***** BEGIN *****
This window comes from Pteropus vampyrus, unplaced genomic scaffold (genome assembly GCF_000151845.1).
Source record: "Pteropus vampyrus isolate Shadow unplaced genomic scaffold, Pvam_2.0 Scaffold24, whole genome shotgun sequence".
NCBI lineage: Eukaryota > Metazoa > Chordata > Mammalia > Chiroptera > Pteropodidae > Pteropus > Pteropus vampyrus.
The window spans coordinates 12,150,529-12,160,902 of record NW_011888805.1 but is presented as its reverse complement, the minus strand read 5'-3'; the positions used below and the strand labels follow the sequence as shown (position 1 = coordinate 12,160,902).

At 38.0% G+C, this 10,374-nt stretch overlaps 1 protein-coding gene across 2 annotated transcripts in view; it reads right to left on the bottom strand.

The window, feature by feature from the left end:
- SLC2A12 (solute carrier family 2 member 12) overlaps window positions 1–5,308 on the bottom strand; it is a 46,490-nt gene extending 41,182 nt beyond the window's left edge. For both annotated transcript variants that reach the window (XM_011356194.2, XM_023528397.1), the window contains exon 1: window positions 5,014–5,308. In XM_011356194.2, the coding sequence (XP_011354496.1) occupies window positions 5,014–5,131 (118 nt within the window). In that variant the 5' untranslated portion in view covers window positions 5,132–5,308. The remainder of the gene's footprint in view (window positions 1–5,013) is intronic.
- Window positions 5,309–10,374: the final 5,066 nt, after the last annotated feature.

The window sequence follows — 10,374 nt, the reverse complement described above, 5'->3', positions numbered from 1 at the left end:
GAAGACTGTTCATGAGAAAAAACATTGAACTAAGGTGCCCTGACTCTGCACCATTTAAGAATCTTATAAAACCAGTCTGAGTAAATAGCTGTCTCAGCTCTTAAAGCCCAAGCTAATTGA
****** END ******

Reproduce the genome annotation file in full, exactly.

This window comes from Pteropus vampyrus, unplaced genomic scaffold (genome assembly GCF_000151845.1).
Source record: "Pteropus vampyrus isolate Shadow unplaced genomic scaffold, Pvam_2.0 Scaffold24, whole genome shotgun sequence".
NCBI lineage: Eukaryota > Metazoa > Chordata > Mammalia > Chiroptera > Pteropodidae > Pteropus > Pteropus vampyrus.
The window spans coordinates 12,150,529-12,160,902 of record NW_011888805.1 but is presented as its reverse complement, the minus strand read 5'-3'; the positions used below and the strand labels follow the sequence as shown (position 1 = coordinate 12,160,902).

At 38.0% G+C, this 10,374-nt stretch overlaps 1 protein-coding gene across 2 annotated transcripts in view; it reads right to left on the bottom strand.

The window, feature by feature from the left end:
- SLC2A12 (solute carrier family 2 member 12) overlaps window positions 1–5,308 on the bottom strand; it is a 46,490-nt gene extending 41,182 nt beyond the window's left edge. For both annotated transcript variants that reach the window (XM_011356194.2, XM_023528397.1), the window contains exon 1: window positions 5,014–5,308. In XM_011356194.2, the coding sequence (XP_011354496.1) occupies window positions 5,014–5,131 (118 nt within the window). In that variant the 5' untranslated portion in view covers window positions 5,132–5,308. The remainder of the gene's footprint in view (window positions 1–5,013) is intronic.
- Window positions 5,309–10,374: the final 5,066 nt, after the last annotated feature.

The window sequence follows — 10,374 nt, the reverse complement described above, 5'->3', positions numbered from 1 at the left end:
GAAGACTGTTCATGAGAAAAAACATTGAACTAAGGTGCCCTGACTCTGCACCATTTAAGAATCTTATAAAACCAGTCTGAGTAAATAGCTGTCTCAGCTCTTAAAGCCCAAGCTAATTGA